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:iconosa-art-farm:
Osa-Art-Farm Featured By Owner Aug 19, 2007
Sounds like something I won't get to do uless I take a workshop....
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:iconlisaluera:
lisaluera Featured By Owner Aug 19, 2007
Yeah, I don't know that I will do it on my own. It is really rough on kiln elements, and I don't know that I want to subject my personal kiln to that kind of wear and tear.
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:icongz12wk:
gz12wk Featured By Owner Aug 18, 2007
wow!

if you were to sell this how much would you ask for it?
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:iconlisaluera:
lisaluera Featured By Owner Aug 18, 2007
I sent you a note.
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:icongz12wk:
gz12wk Featured By Owner Aug 18, 2007
thanks
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:iconlefauneparisien:
LeFauneParisien Featured By Owner Aug 18, 2007   Photographer
Very delicate and sober. What size it is ?
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:iconlisaluera:
lisaluera Featured By Owner Aug 18, 2007
I was wrong. I just measured it. It's 6 inches tall and 5 inches wide.
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:iconlisaluera:
lisaluera Featured By Owner Aug 18, 2007
Thank you. It's about 8 inches tall.
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:iconsauriamami:
SauriaMami Featured By Owner Aug 18, 2007   Photographer
very pretty....i so love this type of glaze...i never have yet gotten to use it....the expense of it i guess was too much for my college instructors way back when and i've not been able to do much clay work since i got out.......~sigh~
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:iconlisaluera:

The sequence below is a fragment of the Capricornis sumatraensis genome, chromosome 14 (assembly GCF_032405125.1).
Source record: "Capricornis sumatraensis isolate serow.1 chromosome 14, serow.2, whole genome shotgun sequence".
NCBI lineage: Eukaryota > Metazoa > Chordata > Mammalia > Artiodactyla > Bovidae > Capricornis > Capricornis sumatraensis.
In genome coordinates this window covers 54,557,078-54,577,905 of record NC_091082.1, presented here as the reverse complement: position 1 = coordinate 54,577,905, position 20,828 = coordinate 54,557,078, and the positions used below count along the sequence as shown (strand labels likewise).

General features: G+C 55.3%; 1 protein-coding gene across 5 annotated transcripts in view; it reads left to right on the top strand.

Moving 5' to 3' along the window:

lisaluera Featured By Owner Aug 18, 2007
Thank you! I'm finding that it's not just the expense.... it takes very special firing schedules, it runs a lot so you have to make very good glaze catchers so you don't ruin your kiln shelves, and a very scientific approach to glaze formulation to get a successful pot. It's just something that most shared studios can't handle. You would have to fill up an entire kiln of just this glaze when you fire it, etc.

You should definitely find a way to get back into clay. Unfortunately I never had the opportunity to touch clay until I decided to take my first class a year and a half ago at a local art center. I work full time, but go to the class once a week, and now work in my studio at home in my spare time. I love it and it provides a really nice balance between my technical day job side, and my creative side. Go find a local art center in your town!
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:iconsauriamami:
SauriaMami Featured By Owner Aug 18, 2007   Photographer
we've no local art center....and the nearest place that probably MIGHT would be about an hour and 15 min's away at one of the big college towns. ~sigh~ i wanted to try and talk my dad into letting me build a kiln on his property...he lives up against a very nice rocky hill.........but......him and i don't get along much and i can't imagine him being much entertained by the idea of a huge hole gutted out on the side of his property and me standing there at all hours of day and night. lol
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:iconlisaluera:
lisaluera Featured By Owner Aug 18, 2007
That's a bummer. I'm sorry to hear that. I drive about an hour to get to my art center. I don't mind since it's just once a week.
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:iconsauriamami:
SauriaMami Featured By Owner Aug 19, 2007   Photographer
would love to be able to do the drive? but i've no sourse of sure income NOR am i really supposed to be driving due to health issues. ~sigh~ . can't wait till my son is old enuf to drive so HE can drive ME everywhere..lol
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:iconnorelineas:
NoreLineas Featured By Owner Aug 18, 2007  Professional General Artist
I don't believe I have ever seen crystal work... that's really cool! I like the glaze color too! A beautiful teal
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:iconlisaluera:
lisaluera Featured By Owner Aug 18, 2007
Thank you! You should do a quick google search on crystalline glazes. They are pretty amazing.
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:iconnorelineas:
NoreLineas Featured By Owner Aug 18, 2007  Professional General Artist
WOW! All those colors and metallic shines! Thank you so much for your suggestion! That's definately something I'll be asking my professors in a week.

I am sooo happy I decided to make Ceramics a huge focus of my art major. There's just so many different things you can do with it!
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:iconlisaluera:
lisaluera Featured By Owner Aug 18, 2007